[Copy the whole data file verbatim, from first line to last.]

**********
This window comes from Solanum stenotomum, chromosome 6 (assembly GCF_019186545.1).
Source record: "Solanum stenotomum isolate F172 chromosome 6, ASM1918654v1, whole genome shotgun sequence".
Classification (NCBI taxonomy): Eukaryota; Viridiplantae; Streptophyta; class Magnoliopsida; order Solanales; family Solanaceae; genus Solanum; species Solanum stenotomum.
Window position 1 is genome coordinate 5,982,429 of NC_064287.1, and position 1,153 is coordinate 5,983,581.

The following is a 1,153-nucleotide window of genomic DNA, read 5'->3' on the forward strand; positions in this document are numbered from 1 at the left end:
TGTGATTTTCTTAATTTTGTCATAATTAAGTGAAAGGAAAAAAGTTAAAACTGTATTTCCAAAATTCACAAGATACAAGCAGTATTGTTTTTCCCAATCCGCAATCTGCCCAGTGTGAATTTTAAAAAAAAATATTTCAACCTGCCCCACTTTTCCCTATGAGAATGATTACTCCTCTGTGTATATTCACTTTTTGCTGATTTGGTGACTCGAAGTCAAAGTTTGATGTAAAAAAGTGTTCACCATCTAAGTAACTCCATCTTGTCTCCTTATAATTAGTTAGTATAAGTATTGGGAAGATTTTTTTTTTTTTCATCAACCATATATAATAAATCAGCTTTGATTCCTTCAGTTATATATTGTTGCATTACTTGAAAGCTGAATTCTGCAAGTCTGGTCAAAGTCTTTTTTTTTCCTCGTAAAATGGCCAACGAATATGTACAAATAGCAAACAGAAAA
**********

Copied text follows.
This window comes from Solanum stenotomum, chromosome 6 (assembly GCF_019186545.1).
Source record: "Solanum stenotomum isolate F172 chromosome 6, ASM1918654v1, whole genome shotgun sequence".
Classification (NCBI taxonomy): Eukaryota; Viridiplantae; Streptophyta; class Magnoliopsida; order Solanales; family Solanaceae; genus Solanum; species Solanum stenotomum.
Window position 1 is genome coordinate 5,982,429 of NC_064287.1, and position 1,153 is coordinate 5,983,581.

The following is a 1,153-nucleotide window of genomic DNA, read 5'->3' on the forward strand; positions in this document are numbered from 1 at the left end:
TGTGATTTTCTTAATTTTGTCATAATTAAGTGAAAGGAAAAAAGTTAAAACTGTATTTCCAAAATTCACAAGATACAAGCAGTATTGTTTTTCCCAATCCGCAATCTGCCCAGTGTGAATTTTAAAAAAAAATATTTCAACCTGCCCCACTTTTCCCTATGAGAATGATTACTCCTCTGTGTATATTCACTTTTTGCTGATTTGGTGACTCGAAGTCAAAGTTTGATGTAAAAAAGTGTTCACCATCTAAGTAACTCCATCTTGTCTCCTTATAATTAGTTAGTATAAGTATTGGGAAGATTTTTTTTTTTTTCATCAACCATATATAATAAATCAGCTTTGATTCCTTCAGTTATATATTGTTGCATTACTTGAAAGCTGAATTCTGCAAGTCTGGTCAAAGTCTTTTTTTTTCCTCGTAAAATGGCCAACGAATATGTACAAATAGCAAACAGAAAA